In an article to appear on April 12, the New Scientist reveals that the sexual behavior of worms living in the Chernobyl area has been altered. EurekAlert! Science News published a preview of this article yesterday. Here are some short quotes.
Worms contaminated by radioactivity from the Chernobyl nuclear accident have started having sex with each other instead of on their own. According to Ukrainian scientists, they may have changed their sexual behavior to increase their chances of survival. It's one of the first pieces of direct evidence on how wildlife is affected by radioactive pollution.
Gennady Polikarpov and Victoria Tsytsugina from the Institute of Biology of the Southern Seas in Sevastopol studied the reproduction of certain sedimentary worms that are vital to aquatic ecosystems (Journal of Environmental Radioactivity, vol 66, p 141). They compared the behavior of three species in a lake near Chernobyl with the same species in a lake 20 kilometres away. The lakes had similar temperatures and chemical composition, but the worms in the Chernobyl lake had received 20 times as much radiation as those in the other lake.
Two species had switched from asexual to sexual reproduction, as they are capable of doing. The proportion of Nais pardalis seeking partners for sex was 5 per cent in the normal lake but 22 per cent in the Chernobyl lake, while the proportions of Nais pseudobtusa doing the same were 10 per cent and 23 per cent respectively. However, the third species, Dero obtusa, showed double the rate of asexual reproduction in the polluted lake.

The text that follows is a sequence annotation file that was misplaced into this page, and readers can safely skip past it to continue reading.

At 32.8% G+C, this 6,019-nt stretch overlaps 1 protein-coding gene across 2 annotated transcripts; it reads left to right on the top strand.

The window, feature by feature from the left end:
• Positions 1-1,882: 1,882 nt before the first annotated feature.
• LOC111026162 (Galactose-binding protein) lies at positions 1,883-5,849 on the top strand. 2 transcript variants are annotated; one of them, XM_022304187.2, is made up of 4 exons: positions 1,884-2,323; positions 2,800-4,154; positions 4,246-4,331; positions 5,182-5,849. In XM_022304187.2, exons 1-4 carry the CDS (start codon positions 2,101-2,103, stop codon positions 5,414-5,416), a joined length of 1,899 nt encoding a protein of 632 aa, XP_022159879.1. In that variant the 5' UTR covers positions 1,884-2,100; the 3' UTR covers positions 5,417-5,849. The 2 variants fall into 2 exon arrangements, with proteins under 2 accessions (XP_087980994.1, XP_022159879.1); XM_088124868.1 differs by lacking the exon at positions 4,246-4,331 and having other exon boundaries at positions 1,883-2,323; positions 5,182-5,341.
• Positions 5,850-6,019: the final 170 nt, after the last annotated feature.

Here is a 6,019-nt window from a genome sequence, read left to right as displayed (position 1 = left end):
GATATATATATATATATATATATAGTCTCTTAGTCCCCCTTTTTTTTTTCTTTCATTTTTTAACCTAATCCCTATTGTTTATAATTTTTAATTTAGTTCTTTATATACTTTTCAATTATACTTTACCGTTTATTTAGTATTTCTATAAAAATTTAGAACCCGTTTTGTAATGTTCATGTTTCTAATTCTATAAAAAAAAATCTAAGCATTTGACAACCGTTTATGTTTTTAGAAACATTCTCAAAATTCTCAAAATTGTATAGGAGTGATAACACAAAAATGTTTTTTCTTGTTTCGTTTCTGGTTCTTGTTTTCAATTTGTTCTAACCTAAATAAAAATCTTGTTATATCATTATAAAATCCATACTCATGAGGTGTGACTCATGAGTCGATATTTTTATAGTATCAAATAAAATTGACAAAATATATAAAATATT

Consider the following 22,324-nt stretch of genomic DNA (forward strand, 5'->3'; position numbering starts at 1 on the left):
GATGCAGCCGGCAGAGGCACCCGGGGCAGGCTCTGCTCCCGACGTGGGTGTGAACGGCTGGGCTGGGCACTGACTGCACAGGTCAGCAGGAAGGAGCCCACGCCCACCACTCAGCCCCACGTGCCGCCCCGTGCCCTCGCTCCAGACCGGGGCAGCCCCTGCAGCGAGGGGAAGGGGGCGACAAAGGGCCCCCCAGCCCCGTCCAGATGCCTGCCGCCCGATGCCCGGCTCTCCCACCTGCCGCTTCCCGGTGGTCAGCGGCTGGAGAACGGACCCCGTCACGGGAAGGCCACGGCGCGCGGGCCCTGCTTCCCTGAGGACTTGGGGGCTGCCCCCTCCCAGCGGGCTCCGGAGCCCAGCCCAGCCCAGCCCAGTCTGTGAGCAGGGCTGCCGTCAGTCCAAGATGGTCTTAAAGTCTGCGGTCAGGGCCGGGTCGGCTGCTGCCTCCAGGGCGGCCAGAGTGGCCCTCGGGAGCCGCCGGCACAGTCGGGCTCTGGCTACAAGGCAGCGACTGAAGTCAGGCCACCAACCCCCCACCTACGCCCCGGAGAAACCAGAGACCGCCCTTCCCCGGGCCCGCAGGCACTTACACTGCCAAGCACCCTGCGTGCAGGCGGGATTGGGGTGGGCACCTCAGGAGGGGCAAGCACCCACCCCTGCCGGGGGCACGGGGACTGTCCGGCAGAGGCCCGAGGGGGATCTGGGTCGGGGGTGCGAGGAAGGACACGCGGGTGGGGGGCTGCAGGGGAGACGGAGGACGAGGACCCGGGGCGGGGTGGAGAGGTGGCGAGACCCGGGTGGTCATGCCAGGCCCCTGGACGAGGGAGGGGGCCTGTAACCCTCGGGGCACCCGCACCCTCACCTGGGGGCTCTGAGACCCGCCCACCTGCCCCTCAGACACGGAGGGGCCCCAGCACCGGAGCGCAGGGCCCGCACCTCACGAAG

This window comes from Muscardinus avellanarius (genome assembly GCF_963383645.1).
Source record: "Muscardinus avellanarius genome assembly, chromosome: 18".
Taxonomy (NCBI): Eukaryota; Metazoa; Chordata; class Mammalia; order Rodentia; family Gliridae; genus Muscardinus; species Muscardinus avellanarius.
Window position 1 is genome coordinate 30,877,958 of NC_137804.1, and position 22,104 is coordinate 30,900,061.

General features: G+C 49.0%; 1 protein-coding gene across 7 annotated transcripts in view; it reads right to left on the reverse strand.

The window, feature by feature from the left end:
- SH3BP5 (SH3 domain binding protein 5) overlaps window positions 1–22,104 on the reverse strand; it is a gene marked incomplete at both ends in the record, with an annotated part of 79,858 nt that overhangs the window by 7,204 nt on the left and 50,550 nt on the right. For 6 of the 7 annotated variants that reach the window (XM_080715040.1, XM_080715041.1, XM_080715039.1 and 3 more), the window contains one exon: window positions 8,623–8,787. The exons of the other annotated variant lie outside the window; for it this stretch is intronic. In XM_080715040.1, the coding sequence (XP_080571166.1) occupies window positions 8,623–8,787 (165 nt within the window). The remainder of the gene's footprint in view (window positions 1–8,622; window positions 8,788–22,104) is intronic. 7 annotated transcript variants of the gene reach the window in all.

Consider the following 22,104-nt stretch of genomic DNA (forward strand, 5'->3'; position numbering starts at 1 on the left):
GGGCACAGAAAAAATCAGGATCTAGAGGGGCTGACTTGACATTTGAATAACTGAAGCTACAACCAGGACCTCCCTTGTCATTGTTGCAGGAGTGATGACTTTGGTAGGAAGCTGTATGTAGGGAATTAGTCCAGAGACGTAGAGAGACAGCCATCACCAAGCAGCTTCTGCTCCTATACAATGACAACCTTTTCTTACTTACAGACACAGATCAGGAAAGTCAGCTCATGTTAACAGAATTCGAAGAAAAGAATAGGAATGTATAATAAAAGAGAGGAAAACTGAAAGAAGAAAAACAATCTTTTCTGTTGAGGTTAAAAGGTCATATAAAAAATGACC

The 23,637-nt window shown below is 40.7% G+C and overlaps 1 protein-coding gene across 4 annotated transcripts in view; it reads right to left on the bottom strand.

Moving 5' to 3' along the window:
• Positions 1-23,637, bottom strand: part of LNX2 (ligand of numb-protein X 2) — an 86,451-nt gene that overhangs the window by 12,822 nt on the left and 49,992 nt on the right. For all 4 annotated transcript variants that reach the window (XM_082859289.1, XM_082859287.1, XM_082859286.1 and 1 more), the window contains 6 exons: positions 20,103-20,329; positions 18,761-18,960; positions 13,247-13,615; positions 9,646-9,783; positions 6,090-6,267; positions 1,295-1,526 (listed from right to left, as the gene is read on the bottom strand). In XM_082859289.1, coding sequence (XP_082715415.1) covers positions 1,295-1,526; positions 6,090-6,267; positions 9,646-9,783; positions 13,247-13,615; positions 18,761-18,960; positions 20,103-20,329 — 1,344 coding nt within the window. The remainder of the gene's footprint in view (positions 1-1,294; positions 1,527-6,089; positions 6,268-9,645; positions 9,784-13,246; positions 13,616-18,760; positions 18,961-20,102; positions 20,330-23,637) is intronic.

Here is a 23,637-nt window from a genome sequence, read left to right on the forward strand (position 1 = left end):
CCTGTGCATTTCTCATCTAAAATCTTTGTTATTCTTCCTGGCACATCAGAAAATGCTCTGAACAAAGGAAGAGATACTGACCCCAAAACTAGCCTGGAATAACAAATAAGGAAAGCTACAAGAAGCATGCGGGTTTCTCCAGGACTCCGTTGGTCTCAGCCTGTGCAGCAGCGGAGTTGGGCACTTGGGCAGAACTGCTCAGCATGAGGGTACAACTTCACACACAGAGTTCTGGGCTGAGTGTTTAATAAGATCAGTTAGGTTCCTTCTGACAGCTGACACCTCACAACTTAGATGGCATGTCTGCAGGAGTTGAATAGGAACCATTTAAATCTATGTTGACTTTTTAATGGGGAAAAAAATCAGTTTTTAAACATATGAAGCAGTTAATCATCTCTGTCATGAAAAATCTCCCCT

More details should appear on April 12 when New Scientist releases the full story.
Reed Business Information Limited, the New Scientist publisher, is not joking with its copyrights. So I'm reproducing here the warning posted by EurekAlert!
"These articles are posted on this site to give advance access to other authorised media who may wish to quote extracts as part of fair dealing with this copyrighted material. Full attribution is required, and if publishing online a link to www.newscientist.com is also required. Advance permission is required before any and every reproduction of each article in full - please contact email@example.com. Please note that all material is copyright of Reed Business Information Limited and we reserve the right to take such action as we consider appropriate to protect such copyright."
Source: Rob Edwards, New Scientist issue dated 12 April 2003 (Preview released by EurekAlert! Science News, April 9, 2003)
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